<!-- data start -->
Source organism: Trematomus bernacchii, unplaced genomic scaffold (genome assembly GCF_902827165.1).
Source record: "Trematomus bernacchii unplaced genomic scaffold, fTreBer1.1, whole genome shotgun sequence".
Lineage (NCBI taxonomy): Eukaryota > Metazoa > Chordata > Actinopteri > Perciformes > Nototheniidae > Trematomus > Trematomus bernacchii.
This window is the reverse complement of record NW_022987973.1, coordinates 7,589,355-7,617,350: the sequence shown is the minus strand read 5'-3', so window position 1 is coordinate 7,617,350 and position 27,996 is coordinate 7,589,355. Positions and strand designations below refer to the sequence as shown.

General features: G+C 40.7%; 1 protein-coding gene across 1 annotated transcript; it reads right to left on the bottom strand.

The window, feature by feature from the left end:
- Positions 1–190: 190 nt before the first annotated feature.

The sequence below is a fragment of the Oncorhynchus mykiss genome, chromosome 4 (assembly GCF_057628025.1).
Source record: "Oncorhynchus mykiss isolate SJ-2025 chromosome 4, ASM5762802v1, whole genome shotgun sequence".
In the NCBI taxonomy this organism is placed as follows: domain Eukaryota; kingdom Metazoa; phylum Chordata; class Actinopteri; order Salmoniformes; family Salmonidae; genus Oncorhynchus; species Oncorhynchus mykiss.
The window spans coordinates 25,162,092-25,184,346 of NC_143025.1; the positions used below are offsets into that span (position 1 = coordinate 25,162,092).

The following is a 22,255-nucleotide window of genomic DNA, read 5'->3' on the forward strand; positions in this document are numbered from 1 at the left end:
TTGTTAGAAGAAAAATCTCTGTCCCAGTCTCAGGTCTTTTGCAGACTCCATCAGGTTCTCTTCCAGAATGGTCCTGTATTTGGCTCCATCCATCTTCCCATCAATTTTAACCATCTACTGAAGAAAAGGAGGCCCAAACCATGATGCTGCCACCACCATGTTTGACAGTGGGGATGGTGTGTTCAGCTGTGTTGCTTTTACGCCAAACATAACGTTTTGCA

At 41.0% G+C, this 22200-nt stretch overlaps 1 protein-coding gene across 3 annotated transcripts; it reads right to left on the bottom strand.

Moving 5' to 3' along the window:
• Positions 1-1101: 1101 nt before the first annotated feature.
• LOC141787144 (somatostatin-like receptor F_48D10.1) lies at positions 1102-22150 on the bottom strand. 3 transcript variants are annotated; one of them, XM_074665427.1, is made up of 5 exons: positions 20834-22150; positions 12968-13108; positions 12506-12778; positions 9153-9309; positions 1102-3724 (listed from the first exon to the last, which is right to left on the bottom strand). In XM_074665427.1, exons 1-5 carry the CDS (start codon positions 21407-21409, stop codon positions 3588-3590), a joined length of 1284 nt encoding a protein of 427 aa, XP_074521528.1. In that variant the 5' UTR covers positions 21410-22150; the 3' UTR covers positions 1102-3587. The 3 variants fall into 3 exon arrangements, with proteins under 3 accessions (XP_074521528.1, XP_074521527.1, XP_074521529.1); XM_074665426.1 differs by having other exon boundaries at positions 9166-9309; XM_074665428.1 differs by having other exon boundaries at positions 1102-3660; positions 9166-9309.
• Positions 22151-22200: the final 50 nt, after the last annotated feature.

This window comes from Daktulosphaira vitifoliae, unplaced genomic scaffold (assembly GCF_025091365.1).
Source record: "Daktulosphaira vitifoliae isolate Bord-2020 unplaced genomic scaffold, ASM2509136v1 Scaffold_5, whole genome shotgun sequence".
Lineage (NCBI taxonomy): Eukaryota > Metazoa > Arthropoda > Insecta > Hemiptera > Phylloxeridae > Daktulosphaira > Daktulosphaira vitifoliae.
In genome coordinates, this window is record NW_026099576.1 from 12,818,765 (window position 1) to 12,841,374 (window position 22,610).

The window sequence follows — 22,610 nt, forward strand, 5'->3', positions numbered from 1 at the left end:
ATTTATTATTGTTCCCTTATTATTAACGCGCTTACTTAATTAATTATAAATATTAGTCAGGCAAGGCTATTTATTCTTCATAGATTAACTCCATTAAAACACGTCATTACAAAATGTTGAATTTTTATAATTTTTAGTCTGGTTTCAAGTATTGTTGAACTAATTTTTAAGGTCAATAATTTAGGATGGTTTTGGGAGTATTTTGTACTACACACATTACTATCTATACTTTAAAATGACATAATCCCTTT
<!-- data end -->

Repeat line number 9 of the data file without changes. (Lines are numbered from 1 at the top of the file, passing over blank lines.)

Source record: "Oncorhynchus mykiss isolate SJ-2025 chromosome 4, ASM5762802v1, whole genome shotgun sequence".